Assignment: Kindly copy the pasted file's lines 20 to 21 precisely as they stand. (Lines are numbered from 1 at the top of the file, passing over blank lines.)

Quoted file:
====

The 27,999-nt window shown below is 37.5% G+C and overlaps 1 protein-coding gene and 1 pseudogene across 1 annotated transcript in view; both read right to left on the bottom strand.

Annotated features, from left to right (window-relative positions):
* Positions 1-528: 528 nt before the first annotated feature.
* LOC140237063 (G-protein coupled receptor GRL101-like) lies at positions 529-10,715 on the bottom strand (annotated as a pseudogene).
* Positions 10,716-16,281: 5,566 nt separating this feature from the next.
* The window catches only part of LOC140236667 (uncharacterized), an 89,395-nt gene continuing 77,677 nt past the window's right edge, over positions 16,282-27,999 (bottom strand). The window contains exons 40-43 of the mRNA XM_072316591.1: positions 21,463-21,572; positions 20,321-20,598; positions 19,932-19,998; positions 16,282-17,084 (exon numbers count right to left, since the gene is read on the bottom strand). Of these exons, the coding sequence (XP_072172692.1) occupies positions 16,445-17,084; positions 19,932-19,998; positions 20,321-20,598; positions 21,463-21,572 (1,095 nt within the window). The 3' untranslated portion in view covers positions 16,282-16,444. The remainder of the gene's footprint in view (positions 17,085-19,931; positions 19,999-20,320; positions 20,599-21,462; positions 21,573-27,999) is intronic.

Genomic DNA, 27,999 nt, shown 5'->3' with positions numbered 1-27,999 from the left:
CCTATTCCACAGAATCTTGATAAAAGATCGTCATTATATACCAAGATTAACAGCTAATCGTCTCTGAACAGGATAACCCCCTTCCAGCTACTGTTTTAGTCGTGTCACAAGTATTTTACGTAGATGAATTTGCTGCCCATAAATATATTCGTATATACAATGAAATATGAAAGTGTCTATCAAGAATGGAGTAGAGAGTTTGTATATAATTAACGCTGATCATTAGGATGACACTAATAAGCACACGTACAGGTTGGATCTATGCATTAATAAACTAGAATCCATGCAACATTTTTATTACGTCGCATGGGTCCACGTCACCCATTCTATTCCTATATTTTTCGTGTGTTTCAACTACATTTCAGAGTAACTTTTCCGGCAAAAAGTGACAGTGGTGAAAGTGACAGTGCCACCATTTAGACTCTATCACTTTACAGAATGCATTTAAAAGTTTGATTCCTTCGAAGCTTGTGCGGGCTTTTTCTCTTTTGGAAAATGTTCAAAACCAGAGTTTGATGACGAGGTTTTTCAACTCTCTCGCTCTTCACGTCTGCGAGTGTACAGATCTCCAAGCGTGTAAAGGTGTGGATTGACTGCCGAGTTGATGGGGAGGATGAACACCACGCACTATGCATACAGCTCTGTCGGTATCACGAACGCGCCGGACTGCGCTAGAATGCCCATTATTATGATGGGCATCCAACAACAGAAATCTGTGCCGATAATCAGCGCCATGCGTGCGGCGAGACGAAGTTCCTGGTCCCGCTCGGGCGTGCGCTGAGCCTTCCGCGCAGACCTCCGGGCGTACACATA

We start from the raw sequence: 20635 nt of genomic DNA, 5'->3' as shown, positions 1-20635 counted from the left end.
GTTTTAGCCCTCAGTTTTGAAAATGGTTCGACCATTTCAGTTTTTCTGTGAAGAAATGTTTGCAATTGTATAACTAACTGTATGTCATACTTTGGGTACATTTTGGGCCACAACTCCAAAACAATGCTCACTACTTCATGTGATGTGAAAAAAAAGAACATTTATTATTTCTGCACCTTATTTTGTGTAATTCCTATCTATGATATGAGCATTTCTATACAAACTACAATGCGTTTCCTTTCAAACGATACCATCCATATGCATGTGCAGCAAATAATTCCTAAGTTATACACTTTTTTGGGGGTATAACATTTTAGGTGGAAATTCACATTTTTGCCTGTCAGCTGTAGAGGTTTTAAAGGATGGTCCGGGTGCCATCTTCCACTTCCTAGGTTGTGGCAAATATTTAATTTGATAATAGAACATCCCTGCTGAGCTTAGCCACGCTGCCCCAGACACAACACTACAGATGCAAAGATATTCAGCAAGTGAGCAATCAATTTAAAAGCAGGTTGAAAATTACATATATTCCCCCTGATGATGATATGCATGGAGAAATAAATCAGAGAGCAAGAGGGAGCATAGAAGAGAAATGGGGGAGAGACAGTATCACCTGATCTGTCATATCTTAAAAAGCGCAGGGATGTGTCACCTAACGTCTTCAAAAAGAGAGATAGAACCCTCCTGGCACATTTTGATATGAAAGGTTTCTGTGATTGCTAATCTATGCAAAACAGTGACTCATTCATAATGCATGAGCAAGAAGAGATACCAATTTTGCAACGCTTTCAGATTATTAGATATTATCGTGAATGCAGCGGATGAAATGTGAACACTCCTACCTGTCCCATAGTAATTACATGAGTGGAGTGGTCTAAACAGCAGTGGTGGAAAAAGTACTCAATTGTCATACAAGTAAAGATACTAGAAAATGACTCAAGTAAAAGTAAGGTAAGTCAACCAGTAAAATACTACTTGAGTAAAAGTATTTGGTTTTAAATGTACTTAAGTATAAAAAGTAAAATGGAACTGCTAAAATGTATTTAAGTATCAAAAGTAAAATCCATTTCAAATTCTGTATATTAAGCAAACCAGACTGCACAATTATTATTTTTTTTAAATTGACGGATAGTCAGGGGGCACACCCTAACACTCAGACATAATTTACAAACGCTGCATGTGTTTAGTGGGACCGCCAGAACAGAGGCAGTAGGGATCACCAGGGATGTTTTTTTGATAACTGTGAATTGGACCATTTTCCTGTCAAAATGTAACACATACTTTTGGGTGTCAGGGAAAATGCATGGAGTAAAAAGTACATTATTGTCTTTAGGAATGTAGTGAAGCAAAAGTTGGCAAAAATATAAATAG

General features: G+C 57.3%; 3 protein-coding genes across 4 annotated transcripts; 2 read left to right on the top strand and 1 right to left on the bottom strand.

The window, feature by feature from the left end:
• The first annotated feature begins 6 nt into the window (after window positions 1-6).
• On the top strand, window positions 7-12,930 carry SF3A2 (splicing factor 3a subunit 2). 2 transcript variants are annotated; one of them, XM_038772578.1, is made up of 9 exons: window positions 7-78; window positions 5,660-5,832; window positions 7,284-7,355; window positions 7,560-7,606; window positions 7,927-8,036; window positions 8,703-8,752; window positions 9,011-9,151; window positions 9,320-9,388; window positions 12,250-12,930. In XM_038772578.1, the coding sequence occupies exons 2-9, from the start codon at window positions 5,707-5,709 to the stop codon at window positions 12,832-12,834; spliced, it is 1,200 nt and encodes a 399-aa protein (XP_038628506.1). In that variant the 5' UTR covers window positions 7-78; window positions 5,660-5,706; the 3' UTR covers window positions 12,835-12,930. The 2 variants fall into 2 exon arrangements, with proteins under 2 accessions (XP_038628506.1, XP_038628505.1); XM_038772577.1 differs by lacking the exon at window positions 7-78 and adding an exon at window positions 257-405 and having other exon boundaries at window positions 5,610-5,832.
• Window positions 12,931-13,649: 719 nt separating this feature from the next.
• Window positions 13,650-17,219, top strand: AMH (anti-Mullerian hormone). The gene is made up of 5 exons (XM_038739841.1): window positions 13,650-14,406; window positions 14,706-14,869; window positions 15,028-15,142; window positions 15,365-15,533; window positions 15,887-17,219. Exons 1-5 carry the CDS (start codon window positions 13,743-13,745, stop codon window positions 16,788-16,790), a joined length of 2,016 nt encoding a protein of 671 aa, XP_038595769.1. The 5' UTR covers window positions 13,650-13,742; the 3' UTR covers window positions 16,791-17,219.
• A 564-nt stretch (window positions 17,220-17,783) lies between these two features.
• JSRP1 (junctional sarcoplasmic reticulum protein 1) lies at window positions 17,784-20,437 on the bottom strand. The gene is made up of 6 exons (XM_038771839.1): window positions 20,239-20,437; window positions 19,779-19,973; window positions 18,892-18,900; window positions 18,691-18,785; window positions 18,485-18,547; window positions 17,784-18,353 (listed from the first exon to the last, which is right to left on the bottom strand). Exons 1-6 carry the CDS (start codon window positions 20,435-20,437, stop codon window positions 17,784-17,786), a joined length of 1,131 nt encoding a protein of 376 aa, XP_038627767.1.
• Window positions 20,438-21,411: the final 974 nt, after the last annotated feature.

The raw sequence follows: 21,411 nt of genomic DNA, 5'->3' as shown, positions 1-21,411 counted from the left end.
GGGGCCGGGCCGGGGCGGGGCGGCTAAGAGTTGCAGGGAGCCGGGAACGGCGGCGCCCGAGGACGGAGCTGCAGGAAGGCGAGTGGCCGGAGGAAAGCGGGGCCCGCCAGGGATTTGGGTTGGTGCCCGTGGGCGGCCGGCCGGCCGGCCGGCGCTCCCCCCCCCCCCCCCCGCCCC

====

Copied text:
The raw sequence follows: 21,411 nt of genomic DNA, 5'->3' as shown, positions 1-21,411 counted from the left end.
GGGGCCGGGCCGGGGCGGGGCGGCTAAGAGTTGCAGGGAGCCGGGAACGGCGGCGCCCGAGGACGGAGCTGCAGGAAGGCGAGTGGCCGGAGGAAAGCGGGGCCCGCCAGGGATTTGGGTTGGTGCCCGTGGGCGGCCGGCCGGCCGGCCGGCGCTCCCCCCCCCCCCCCCCGCCCC